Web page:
WHAT HAPPENS WHEN I ARRIVE?
If you arrive on a Monday before 12:00pm, you will be greeted at Puerto Jimenez airport or bus station by a Frontier staff member and escorted by local bus to the project camp. If arriving after 12:00pm on a Monday or at any time on any other day, a pick-up can be arranged for an additional $40.
WHERE WILL I BE STAYING?
Life on camp is a unique experience! You will be staying in simple, shared, mixed-sex eco-cabins amidst the jungles near to Carate, where the school is located. This is a jungle research camp, so a mosquito net is an absolute must! We have tried to keep the camp in harmony with its pristine surroundings, so conditions are simple, environmentally friendly and comfortable.
The camp is situated about 5 minutes walk from Playa Carate, a beach which stretches for over 20 miles all the way into Corcovado National Park. There are cool, refreshing showers and toilets on camp too. You’ll be feeling at one with the jungle before you know it!
WHAT WILL I BE EATING?
We feel it is very important to support the local economy, so most of our supplies are sourced locally. This means we do not have access to everyone’s preferred foods and much of what we eat is seasonal and fresh. Costa Rican food is delicious, with a focus on rice, beans and good quality fruit and vegetables.
Cooking and cleaning are carried out communally on a rotational basis, so everybody will be responsible for preparing meals. You will have the opportunity to learn how to cook the national staple food, gallo pinto, consisting of fried rice and black beans. Another dish that is simple to prepare with local ingredients and is often eaten on camp is light and crispy tortillas stuffed with refried beans and vegetables.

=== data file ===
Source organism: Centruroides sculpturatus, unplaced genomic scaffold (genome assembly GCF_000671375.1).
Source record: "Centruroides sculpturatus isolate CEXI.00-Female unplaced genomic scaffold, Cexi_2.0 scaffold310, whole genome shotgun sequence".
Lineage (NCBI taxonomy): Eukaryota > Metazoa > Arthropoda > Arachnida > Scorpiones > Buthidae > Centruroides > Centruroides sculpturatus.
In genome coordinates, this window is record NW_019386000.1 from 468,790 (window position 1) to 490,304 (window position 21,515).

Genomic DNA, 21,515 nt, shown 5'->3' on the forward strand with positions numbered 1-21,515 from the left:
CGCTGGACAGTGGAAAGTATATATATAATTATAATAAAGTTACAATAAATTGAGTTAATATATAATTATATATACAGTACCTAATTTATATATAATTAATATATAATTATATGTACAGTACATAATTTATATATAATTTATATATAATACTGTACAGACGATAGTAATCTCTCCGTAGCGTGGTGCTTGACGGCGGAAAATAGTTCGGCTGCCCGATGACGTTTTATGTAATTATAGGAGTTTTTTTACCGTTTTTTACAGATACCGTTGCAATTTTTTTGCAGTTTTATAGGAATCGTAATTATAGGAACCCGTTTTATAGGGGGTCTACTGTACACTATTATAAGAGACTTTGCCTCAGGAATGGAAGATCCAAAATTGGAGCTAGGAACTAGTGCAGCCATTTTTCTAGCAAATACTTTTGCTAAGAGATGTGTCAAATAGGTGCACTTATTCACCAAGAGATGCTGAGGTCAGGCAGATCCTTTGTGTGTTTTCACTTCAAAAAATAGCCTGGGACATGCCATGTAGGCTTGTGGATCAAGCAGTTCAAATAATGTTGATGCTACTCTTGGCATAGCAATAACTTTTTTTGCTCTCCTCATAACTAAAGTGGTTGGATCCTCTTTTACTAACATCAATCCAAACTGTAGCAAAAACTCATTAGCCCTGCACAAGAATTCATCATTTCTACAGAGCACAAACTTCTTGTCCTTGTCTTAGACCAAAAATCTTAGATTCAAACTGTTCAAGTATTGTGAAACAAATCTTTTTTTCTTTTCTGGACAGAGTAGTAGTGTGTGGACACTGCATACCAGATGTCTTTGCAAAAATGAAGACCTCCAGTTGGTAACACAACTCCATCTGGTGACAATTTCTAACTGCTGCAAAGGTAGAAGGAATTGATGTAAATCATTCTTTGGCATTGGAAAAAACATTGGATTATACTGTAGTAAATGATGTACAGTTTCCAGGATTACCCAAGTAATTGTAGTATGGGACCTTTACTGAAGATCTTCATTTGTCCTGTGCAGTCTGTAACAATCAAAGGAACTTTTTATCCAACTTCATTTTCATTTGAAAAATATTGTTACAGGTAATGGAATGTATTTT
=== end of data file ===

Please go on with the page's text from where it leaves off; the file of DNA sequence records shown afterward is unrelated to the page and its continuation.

There are no refrigeration facilities for meat, fish and dairy, so the team takes the environmentally friendly option of vegetarianism during their time on project. If this sounds worrying to you, not to worry, as volunteers regularly make delicious comfort foods such as pizza, falafel-style burgers, curries with homemade chapattis and ginger and cinnamon cakes to name but a few. Get creative! There is also powdered milk to satisfy you avid tea-drinkers.
Much of the fresh water in the streams surrounding the camp and on the peninsula is safe to drink and it’s important to remember to keep hydrated. Just be sure to check with staff first.
Costa Rica is also world famous for its coffee and it represents the country’s biggest export, so coffee lovers will have plenty of opportunities to get their hands on some. Luxuries like chocolate and packet soup are available in the town nearby, but it is worth bringing some of your favourite treats out with you as well as any herbs or spices. It is recommended that you buy snacks when in town (cereal bars, biscuits etc) for mid-morning sugar dips or to give you energy on long treks.